Dalhousie students in Chemistry 1012 and 1022 have been passing around a petition asking administration to reevaluate its grading method.
Madison Milne made the petition on April 24, a day after receiving her exam grade. She posted the petition on the Dalhousie chemistry and graduating class’s Facebook group. It currently has 536 signatures.
“I got an overwhelming amount of support,” says Milne, 18. “Lots of messages, likes and comments, so I decided to do something about it.”
Students had three hours to complete the final exam made up of 60 multiple choice questions – something Milne says is an inadequate form of assessing one’s knowledge.
“It fails to allow students to show their work and knowledge through the methodology,” she says
Milne says this is the first time the exam has been comprised only of multiple choice questions. Milne is asking for the department to bell curve the grades, allowing the class average to be worth more.
“I put in 25 plus hours when I studied for this exam,” she says. “I feel that students are putting in this much effort, and this much time and money, as well. We deserve to have an exam that is not just marked by a machine.”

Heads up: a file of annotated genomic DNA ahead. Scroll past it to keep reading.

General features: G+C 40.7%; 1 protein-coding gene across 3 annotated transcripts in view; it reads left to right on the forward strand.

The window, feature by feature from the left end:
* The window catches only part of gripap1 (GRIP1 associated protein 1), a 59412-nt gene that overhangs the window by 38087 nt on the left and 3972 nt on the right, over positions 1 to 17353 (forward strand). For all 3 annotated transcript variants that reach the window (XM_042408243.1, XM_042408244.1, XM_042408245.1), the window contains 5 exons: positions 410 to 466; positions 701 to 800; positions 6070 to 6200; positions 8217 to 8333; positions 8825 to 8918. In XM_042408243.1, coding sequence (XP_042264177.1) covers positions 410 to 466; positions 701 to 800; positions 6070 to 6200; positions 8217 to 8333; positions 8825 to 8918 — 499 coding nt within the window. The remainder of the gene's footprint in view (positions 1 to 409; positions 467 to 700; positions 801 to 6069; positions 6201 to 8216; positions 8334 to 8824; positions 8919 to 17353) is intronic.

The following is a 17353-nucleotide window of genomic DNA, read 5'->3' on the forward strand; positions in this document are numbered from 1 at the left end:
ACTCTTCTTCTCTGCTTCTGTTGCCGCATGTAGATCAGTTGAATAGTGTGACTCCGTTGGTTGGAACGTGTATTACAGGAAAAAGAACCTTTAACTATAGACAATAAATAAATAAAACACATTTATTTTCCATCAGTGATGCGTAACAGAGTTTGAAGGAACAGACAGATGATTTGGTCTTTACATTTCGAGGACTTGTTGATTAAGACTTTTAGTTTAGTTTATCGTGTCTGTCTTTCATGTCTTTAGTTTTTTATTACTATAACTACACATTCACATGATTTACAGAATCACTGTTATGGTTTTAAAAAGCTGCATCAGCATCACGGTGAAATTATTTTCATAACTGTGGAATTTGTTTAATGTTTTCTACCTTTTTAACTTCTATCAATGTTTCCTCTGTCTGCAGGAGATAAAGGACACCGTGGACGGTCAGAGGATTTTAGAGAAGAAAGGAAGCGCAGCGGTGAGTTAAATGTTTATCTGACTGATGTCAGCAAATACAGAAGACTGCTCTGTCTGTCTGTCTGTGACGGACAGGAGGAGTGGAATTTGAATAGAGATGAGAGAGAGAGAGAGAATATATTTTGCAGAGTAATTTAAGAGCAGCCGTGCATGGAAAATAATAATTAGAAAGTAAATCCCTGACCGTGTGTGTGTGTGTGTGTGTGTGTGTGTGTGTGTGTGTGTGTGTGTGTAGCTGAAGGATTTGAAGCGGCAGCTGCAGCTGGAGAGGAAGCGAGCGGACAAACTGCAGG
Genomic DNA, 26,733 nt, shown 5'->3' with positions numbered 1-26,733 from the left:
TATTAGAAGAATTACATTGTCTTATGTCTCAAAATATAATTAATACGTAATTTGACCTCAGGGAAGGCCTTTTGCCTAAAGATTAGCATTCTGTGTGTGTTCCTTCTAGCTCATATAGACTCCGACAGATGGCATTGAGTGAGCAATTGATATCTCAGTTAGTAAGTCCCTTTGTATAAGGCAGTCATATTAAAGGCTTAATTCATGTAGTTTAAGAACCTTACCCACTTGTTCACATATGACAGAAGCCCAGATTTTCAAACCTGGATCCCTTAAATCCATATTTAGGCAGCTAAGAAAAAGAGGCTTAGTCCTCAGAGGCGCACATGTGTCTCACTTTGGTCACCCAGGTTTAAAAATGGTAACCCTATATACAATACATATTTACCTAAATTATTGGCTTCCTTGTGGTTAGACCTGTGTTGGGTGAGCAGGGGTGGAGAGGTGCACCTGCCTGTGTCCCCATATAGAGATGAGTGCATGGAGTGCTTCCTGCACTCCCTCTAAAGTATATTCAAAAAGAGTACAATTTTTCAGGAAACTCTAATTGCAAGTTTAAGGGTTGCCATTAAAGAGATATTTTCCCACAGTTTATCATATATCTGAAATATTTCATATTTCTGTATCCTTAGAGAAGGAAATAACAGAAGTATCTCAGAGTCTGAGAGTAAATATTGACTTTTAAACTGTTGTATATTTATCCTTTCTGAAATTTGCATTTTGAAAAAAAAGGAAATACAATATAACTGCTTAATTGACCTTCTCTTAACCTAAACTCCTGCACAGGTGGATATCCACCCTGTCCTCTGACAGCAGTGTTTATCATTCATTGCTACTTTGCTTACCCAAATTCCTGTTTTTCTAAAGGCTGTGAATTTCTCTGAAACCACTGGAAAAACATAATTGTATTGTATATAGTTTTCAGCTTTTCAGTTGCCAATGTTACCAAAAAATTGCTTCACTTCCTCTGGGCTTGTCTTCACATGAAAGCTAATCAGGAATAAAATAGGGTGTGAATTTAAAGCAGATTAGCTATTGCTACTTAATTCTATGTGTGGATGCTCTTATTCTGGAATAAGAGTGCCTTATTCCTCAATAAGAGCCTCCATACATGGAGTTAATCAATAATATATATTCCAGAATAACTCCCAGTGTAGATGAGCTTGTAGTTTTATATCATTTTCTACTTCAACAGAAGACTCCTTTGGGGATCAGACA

The final exam is worth 40 per cent of the student’s overall grade. The two midterms, which are also all multiple choice, are worth 30 per cent combined. The other 30 per cent goes towards assignments and labs.
Milne, who plans on majoring in neuroscience, says she loves chemistry, but admits the low grades are making her lose passion.
“It just didn’t seem fair to me that this passion that many students have isn’t going to be continued because of the detriments that this had on them.”
Milne says the calculations required for each question takes 5-10 minutes, and it’s unfair for students to not be given the opportunity to show their work.
Milne says she’s still waiting for a response from the chemistry department.
“Hopefully if this petition goes the way I want it to and according to the grades, they’ll definitely realize that 100 per cent multiple choice is not the way to test chemistry.”
Dalhousie’s chemistry department did not return our calls.